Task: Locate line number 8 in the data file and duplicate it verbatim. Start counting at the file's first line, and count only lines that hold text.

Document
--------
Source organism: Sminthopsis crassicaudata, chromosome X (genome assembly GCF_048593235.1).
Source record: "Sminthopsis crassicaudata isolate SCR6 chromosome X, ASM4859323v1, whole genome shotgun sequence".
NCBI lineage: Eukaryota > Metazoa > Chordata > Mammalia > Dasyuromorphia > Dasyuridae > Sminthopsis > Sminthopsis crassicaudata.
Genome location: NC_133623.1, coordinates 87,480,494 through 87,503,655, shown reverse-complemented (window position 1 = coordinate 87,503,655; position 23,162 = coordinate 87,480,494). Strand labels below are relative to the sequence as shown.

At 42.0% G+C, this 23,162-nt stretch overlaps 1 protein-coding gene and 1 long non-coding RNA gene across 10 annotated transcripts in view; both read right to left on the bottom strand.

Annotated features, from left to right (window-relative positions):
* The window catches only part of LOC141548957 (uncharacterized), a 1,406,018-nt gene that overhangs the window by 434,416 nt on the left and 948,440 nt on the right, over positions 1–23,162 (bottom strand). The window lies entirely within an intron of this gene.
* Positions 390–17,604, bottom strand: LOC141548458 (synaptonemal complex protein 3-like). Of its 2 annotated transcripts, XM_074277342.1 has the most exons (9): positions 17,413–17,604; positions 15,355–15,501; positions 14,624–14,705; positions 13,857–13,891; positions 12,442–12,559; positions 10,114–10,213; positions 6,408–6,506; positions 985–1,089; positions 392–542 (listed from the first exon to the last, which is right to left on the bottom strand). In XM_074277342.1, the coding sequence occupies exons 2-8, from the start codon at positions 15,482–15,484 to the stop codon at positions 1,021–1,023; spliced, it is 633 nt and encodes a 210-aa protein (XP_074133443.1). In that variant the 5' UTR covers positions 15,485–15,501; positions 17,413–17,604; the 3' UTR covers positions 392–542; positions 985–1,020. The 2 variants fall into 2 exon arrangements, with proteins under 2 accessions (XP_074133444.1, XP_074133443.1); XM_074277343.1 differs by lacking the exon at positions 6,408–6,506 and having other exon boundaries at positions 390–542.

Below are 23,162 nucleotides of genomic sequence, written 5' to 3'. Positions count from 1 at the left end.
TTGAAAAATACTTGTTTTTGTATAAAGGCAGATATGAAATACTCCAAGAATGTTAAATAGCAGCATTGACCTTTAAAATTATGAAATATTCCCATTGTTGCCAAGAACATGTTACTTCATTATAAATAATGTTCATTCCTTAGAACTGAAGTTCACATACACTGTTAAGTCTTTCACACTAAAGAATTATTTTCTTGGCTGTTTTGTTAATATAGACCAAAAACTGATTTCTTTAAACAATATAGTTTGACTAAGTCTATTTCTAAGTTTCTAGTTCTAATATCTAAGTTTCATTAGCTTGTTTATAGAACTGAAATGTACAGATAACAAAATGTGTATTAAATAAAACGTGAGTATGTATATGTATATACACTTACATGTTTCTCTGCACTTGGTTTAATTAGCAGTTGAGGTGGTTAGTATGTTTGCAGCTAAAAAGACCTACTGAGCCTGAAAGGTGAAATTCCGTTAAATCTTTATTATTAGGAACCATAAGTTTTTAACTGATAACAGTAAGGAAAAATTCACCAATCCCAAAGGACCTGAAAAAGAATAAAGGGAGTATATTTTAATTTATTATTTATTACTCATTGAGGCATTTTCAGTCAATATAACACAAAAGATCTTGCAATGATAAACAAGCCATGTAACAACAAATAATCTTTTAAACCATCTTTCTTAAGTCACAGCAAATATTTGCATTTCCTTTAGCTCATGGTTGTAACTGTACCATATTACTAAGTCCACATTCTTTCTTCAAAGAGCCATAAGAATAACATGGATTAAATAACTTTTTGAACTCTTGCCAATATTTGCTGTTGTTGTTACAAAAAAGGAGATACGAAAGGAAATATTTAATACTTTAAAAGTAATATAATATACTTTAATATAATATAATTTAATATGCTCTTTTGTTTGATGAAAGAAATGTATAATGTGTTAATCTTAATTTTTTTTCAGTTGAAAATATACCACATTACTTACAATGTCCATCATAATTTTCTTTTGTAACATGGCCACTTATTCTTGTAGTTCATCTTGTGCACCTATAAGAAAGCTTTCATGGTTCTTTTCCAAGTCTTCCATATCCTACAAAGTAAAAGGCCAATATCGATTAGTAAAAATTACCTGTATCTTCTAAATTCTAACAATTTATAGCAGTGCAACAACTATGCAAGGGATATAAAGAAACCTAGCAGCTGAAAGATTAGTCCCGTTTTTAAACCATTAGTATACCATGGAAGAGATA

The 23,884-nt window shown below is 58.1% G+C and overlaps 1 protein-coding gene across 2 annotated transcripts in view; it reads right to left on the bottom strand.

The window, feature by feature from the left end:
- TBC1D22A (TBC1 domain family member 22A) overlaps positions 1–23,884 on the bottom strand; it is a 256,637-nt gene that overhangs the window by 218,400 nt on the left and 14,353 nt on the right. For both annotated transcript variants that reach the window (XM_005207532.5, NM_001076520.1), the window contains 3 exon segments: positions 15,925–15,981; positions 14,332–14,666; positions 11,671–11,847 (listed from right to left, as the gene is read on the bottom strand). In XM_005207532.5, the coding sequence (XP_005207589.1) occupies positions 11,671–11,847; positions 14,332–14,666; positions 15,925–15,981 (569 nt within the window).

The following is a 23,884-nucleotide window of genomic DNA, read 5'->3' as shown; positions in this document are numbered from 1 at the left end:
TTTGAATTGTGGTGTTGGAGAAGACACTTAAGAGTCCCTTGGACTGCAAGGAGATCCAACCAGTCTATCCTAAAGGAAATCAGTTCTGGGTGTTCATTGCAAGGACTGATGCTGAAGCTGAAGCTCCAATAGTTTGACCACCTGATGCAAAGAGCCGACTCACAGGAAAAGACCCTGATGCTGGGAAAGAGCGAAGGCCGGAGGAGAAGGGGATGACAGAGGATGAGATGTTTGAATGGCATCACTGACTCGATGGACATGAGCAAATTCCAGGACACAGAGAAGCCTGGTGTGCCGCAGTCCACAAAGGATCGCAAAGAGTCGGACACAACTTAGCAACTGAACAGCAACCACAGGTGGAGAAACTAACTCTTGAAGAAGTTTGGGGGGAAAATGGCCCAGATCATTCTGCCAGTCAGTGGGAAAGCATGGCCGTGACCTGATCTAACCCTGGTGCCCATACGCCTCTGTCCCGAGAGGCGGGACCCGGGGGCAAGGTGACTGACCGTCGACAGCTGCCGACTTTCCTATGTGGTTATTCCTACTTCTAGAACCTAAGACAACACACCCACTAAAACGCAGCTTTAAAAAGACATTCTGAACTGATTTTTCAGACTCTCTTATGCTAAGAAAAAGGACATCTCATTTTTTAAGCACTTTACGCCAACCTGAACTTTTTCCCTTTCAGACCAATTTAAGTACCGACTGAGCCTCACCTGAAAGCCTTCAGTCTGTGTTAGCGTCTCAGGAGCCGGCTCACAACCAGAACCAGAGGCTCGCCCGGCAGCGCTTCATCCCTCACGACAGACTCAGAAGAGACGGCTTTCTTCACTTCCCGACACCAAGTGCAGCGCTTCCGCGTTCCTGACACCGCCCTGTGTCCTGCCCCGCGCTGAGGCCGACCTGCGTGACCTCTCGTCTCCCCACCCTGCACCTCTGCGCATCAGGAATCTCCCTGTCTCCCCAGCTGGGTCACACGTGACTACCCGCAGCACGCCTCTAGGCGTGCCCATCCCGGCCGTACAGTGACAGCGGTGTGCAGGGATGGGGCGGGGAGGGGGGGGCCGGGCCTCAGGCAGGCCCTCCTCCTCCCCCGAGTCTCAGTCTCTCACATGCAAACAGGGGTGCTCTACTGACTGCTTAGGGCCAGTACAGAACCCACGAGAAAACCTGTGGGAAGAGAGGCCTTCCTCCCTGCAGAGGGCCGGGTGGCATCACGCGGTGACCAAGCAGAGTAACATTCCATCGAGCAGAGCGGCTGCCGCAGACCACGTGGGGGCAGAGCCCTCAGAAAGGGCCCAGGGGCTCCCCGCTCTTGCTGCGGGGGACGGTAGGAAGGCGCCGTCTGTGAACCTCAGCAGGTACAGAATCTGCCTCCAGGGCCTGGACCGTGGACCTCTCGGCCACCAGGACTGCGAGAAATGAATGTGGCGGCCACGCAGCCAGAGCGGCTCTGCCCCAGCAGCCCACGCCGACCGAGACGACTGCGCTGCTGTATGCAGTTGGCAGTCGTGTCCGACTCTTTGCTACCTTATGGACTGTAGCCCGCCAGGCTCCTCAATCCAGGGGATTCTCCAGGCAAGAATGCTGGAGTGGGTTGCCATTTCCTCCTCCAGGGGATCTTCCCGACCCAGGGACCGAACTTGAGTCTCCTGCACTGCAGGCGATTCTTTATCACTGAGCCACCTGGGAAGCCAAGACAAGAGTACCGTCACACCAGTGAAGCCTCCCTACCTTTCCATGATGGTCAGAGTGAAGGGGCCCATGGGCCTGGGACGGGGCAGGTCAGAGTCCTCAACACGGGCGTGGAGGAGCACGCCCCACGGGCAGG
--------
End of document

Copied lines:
* Positions 390–17,604, bottom strand: LOC141548458 (synaptonemal complex protein 3-like). Of its 2 annotated transcripts, XM_074277342.1 has the most exons (9): positions 17,413–17,604; positions 15,355–15,501; positions 14,624–14,705; positions 13,857–13,891; positions 12,442–12,559; positions 10,114–10,213; positions 6,408–6,506; positions 985–1,089; positions 392–542 (listed from the first exon to the last, which is right to left on the bottom strand). In XM_074277342.1, the coding sequence occupies exons 2-8, from the start codon at positions 15,482–15,484 to the stop codon at positions 1,021–1,023; spliced, it is 633 nt and encodes a 210-aa protein (XP_074133443.1). In that variant the 5' UTR covers positions 15,485–15,501; positions 17,413–17,604; the 3' UTR covers positions 392–542; positions 985–1,020. The 2 variants fall into 2 exon arrangements, with proteins under 2 accessions (XP_074133444.1, XP_074133443.1); XM_074277343.1 differs by lacking the exon at positions 6,408–6,506 and having other exon boundaries at positions 390–542.